Scott, a man who was forced to live in his tent due to the housing crisis.
Scott, a man who was forced to live in his tent due to the housing crisis.

Lack of CQ social housing driving up rents in Gladdy, Rocky

A desperate lack of social housing across Central Queensland is putting pressure on housing markets resulting in escalating rental costs across the region.

Widespread calls for an increase in social housing construction came earlier this year when state and federal governments announced plans to stimulate the economy in a COVID recovery.

Rents on three bedroom houses in the Gladstone region have increased by 12.4 per cent over the past year, while two bedroom units have seen a 7.7 per cent rent increase, according to the Residential Tenancies Authority.

A principal factor in these rent rises, say the RTA is because Gladstone rental prices came from such a low rate, the cheapest in Queensland 12 to 18 months ago.

This week The Observer was told of a homeless man who was living in the toilet of a 24 hour laundromat in the region.

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The lowest vacancy rate in decades in the Rockhampton region of below 2 per cent has contributed to escalating rents in the beef capital, local real estate agents say.

The extremely low vacancy rate in both Gladstone and Rockhampton is predicted to have dire consequences, forcing a significant increase in homeless people across CQ.

In December it was predicted 55.2 per cent of Central Queenslander’s would face housing stress post COVID, the highest figure in the nation.

The report Double return: How investing in social housing can address the growing homelessness crisis and boost Australia’s economic recovery called on the government to spend $7.2 billion on social housing to boost the economy post COVID.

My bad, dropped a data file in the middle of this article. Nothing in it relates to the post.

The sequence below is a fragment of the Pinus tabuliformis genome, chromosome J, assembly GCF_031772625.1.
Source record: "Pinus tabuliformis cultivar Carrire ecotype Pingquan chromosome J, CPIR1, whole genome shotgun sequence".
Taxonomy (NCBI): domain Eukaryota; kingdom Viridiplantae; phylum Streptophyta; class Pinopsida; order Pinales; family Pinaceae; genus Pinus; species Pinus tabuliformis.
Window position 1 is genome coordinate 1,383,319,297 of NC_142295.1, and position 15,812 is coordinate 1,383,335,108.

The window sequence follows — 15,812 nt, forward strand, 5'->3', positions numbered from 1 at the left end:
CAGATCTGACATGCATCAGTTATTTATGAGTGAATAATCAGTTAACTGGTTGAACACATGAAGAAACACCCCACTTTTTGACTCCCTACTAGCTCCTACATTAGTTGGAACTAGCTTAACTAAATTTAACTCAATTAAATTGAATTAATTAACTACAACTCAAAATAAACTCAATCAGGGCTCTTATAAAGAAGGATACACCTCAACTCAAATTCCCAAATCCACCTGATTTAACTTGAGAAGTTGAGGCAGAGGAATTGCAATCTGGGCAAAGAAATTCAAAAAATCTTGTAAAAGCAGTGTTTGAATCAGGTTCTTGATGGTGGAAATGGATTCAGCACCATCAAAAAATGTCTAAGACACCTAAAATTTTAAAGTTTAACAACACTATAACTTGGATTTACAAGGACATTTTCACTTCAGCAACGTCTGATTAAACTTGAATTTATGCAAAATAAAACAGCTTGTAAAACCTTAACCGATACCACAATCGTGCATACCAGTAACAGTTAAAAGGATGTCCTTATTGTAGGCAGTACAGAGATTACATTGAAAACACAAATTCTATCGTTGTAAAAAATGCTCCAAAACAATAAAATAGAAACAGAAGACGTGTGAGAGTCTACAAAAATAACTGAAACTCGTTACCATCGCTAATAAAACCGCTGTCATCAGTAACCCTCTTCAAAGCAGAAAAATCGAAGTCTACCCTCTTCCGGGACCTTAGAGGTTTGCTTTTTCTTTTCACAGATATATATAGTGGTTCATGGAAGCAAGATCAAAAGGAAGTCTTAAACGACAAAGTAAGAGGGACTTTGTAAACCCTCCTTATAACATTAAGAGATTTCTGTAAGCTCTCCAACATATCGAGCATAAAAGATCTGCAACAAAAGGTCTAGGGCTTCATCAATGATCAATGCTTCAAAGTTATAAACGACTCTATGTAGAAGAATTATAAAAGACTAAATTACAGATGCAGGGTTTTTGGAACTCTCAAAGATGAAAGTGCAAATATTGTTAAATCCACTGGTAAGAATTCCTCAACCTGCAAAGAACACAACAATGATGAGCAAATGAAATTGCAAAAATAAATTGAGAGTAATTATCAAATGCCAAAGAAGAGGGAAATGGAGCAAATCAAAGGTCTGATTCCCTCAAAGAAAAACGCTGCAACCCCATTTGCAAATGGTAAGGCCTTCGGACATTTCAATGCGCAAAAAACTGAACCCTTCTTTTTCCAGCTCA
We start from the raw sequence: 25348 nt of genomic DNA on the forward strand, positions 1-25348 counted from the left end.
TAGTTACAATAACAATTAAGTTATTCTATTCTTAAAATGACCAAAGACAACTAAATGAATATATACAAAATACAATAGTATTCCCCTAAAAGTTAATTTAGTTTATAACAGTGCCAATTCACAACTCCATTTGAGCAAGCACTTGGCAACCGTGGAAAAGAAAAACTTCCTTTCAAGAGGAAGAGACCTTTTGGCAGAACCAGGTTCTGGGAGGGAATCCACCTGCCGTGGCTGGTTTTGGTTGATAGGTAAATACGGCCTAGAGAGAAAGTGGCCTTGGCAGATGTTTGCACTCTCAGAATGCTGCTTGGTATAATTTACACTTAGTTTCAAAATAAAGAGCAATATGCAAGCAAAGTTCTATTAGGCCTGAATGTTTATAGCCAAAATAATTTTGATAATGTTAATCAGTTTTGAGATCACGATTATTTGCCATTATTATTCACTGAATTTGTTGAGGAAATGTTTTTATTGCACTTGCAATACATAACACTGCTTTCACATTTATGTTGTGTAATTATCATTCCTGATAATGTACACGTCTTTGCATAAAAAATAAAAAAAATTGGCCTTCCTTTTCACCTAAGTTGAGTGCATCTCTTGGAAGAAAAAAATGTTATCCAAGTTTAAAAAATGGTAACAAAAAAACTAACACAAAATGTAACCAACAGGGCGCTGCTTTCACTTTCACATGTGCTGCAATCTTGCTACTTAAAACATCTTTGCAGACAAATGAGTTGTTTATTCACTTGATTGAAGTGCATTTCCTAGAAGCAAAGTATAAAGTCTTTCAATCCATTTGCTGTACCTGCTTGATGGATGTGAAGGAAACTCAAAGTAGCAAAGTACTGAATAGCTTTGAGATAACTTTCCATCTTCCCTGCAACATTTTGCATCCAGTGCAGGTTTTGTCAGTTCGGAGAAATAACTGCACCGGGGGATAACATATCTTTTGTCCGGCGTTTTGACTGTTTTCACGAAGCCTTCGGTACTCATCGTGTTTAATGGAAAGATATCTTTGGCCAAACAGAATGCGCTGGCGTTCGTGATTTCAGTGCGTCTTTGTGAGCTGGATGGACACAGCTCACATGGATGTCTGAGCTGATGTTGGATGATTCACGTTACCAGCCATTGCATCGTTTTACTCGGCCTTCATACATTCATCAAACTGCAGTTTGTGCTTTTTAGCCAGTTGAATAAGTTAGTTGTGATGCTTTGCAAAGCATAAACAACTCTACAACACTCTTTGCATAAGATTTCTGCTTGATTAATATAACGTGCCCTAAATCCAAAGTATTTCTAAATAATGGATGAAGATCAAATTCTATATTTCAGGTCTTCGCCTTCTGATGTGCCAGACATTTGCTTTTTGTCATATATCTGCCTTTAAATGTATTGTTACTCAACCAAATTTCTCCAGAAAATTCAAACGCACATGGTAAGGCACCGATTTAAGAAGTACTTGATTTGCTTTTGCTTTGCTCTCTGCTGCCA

These calls were echoed by the organisation Everybody’s Home following the release of Thursday’s report COVID-19: Rental Housing and Homelessness Impacts – An Initial Analysis.

A national campaign to end homelessness, Everybody’s Home says despite measures rolled out to mitigate the impacts of the pandemic, including eviction moratoriums, temporary increases to income support payments and emergency accommodation programs, housing security is about to rapidly worsen for many Australians.

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Everybody’s Home spokeswoman Kate Colvin at the National Press Club in Canberra.
Everybody’s Home spokeswoman Kate Colvin at the National Press Club in Canberra.

“Temporary income and eviction protections are due to be phased out at a time when unemployment is set to peak at around 8 per cent, and without new measures homelessness and housing stress will rise,” Everybody’s Home spokeswoman Kate Colvin said.

“Renters were hit much harder by COVID than homeowners, particularly in locations where rents increased even as unemployment soared.

“This will only get worse, and especially so in regional Australia.

“Compared with the situation at the start of the pandemic the number of households suffering housing stress will increase anywhere from 5 per cent to 18 per cent depending on the severity of the recession.

“COVID exposed a social-housing system that is deeply strained and lacking a supply pipeline to meet demand.”

Ms Colvin said the government must start to take the evidence and these reports seriously as a crisis is quickly looming.

“We must heed the lessons of COVID-19 about the importance of home and the value of Government stimulus and start to build new social housing,” she said.

“We can start with building 30,000 social housing units, that will not only provide homes for those that need it most, but also help boost the economy.”

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